It shouldn’t surprise me that there’s a mobile version of the London A-Z Street Atlas. There are, in fact, several, the most recent of which is the Greater London A-Z Street Map, which covers some 3,743 km2 of territory and stores all its maps—the same maps you’d get in the paper edition—on the device. (Which makes it a fairly significant download: 603 MB on iOS, 382 MB on Android.) The iOS version costs £5 and is compatible with both the iPhone and iPad. The Android version is available on Google Play and costs about the same.
Greg Milner’s Pinpoint: How GPS Is Changing Technology, Culture and Our Minds is out this month from W. W. Norton. (The British edition, published by Granta, comes out in July.) Pinpoint explores the social impact of GPS, which sounds very interesting. I’ll have to lay hands on a copy. Reviews: Will Self in the Guardian, Kirkus Reviews and Maclean’s. Amazon, iBooks.
The project is to select one candidate landing site and design an actual map that you envision will be useful in surface operations. We ask that you do not create simply a geologic map, but rather a product that can be used by the astronauts during their approximately one-year long mission within the Exploration Zone. This requires creativity, and it is also useful to have a good knowledge of surface features, surface hazards, science goals and the use of the proper cartographic tools.
The contest is open to students, young professional cartographers, and graphic artists in any country of the world.
If the attempts by India, China and other countries to control how they’re mapped seem like a throwback to an earlier age, it’s probably because they are: last September Justin O’Beirne looked at the recent, rapid changes in cartography and came to the realization that, thanks to the ubiquity and accessibility of modern mobile maps (especially Google’s), “for the first time in human history, the majority of the world might soon be using the same map.” Bespoke maps that speak to your particular world view are, in the face of global corporations on the one hand and global crowdsourcing on the other, quaint. A cry for special, partial treatment; frustration at having lost control. [Afflictor]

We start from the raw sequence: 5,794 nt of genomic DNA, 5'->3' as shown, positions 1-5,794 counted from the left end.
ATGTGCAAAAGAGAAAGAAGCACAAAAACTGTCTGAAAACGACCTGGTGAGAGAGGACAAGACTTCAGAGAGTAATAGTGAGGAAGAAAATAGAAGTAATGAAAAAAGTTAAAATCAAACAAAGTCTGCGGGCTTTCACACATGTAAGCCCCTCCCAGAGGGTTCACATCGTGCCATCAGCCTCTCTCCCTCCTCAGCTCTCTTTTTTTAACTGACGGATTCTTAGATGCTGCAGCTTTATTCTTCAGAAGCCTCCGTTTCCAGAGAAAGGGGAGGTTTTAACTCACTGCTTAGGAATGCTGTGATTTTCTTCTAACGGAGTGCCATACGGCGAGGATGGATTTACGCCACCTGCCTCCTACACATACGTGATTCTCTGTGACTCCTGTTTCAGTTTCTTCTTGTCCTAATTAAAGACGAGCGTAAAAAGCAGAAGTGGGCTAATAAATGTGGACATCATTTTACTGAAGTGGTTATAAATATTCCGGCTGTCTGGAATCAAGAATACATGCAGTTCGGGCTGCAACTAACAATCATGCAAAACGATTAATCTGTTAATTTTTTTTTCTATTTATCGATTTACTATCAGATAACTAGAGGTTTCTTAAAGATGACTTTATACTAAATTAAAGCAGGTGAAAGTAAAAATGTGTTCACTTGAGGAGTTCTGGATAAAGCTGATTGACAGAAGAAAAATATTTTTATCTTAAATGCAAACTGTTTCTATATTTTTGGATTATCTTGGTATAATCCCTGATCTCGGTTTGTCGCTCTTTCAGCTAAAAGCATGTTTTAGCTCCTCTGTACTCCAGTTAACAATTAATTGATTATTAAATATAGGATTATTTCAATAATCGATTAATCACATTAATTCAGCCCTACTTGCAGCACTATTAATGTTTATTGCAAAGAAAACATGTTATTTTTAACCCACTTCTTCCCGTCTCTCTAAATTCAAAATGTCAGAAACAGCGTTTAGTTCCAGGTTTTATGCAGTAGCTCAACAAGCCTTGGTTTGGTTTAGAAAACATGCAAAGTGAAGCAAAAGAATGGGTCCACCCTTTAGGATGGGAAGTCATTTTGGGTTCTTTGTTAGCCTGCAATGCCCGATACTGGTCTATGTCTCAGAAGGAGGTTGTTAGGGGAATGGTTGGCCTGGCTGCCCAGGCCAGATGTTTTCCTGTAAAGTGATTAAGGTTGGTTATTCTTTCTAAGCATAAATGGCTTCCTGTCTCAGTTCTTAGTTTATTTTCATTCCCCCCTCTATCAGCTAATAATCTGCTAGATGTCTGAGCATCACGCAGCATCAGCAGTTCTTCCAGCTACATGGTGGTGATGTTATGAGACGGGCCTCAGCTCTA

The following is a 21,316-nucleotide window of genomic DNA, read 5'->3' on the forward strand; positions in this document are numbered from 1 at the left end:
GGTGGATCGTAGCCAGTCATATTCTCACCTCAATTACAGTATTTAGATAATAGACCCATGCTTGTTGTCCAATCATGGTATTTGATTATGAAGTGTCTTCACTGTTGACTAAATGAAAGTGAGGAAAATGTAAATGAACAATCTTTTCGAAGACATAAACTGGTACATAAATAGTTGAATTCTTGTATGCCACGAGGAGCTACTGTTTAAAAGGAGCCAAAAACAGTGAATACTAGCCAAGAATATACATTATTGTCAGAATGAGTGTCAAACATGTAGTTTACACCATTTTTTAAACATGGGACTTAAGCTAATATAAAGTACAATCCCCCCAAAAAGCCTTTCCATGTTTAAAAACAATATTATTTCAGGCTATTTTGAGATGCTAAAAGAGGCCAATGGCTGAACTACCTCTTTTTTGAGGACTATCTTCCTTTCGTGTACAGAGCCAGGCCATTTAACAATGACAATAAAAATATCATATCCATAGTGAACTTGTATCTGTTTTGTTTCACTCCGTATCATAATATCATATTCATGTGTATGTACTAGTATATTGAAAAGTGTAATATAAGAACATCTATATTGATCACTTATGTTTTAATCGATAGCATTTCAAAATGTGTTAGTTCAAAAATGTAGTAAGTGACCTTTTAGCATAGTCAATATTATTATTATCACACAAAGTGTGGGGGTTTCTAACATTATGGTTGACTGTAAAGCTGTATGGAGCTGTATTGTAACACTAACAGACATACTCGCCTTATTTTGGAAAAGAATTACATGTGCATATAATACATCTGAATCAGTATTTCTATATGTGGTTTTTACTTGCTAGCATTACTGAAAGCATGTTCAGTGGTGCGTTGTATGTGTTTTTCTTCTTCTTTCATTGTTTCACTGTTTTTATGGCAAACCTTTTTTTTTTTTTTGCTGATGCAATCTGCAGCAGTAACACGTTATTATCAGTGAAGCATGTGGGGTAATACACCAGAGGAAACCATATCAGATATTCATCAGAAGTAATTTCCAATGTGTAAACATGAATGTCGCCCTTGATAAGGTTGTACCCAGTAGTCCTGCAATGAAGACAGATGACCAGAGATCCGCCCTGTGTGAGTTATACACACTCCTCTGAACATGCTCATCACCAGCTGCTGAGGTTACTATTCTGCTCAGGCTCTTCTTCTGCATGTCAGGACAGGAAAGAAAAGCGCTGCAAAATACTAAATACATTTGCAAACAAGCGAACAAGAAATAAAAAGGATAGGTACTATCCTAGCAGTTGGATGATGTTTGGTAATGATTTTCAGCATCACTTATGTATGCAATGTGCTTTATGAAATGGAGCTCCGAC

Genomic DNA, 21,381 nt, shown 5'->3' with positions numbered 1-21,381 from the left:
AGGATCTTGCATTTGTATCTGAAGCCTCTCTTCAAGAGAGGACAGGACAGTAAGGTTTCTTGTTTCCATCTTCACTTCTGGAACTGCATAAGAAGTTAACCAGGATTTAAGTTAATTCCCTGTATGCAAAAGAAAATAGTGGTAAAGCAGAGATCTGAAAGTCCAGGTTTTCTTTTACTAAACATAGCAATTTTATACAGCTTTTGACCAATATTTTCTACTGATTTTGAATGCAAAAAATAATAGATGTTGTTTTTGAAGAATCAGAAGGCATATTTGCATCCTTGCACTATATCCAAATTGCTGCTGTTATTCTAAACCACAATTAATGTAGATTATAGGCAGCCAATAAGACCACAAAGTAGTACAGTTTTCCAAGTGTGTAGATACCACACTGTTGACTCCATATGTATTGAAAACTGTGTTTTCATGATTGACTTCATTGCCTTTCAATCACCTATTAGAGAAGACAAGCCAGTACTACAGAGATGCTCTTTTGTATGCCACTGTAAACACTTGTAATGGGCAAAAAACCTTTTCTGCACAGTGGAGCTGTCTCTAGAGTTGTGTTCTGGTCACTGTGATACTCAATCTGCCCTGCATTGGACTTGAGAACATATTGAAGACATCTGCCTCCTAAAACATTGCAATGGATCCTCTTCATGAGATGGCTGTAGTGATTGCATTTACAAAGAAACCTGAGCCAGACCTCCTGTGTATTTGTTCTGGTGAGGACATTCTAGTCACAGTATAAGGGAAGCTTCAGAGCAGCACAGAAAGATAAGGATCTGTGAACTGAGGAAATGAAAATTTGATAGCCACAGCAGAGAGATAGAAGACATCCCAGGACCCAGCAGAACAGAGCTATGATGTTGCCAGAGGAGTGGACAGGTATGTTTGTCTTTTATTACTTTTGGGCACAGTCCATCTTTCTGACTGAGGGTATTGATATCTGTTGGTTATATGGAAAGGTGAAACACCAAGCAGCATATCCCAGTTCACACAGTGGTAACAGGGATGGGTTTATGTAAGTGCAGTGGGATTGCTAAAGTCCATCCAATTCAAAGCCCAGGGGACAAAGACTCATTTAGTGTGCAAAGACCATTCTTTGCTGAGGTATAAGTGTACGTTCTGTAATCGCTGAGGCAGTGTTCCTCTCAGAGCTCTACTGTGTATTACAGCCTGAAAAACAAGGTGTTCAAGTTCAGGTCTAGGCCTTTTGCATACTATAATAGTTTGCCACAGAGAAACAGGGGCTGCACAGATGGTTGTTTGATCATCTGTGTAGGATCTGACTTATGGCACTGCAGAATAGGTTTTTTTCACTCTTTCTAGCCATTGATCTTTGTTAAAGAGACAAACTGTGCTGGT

Writing for The Wire, Sumandro Chattapadhyay and Adya Garg discuss the recent Indian draft bill that proposes fines and jail terms for publishing a map that shows the “incorrect” Indian borders. They provide some background, setting out the government’s past history of trying to regulate maps of India, and point out some flaws in the proposal:
The regulatory measures proposed by the bill do not only cause worry but also bewilderment. Take for example Section 3 that states that ‘no person shall acquire geospatial imagery or data including value addition of any part of India’ without being expressly given permission for the same or being vetted by the nodal agency set up by the Bill. If implemented strictly, this may mean that you will have to ask for permission and/or security vetting before dropping a pin on the map and sharing your coordinates with your friend or a taxi service. Both involve creating/acquiring geospatial information, and potentially adding value to the map/taxi service as well.
Let’s take an even more bizarre hypothetical situation—the Security Vetting Agency being asked to go through the entire geospatial data chest of Google everyday (or as soon as it is updated) and it taking up to ‘ three months from the date of receipt’ of the data to complete this checking so that Google Maps can tell you how crowded a particular street was three months ago.
Today marks the 100th anniversary of the Sykes-Picot Agreement, a secret pact among the Triple Entente to partition the Ottoman Empire into their respective spheres of influence. Above, the map delineating those spheres of influence, signed by diplomats Mark Sykes and François Georges-Picot eight days earlier. [NLS Maps]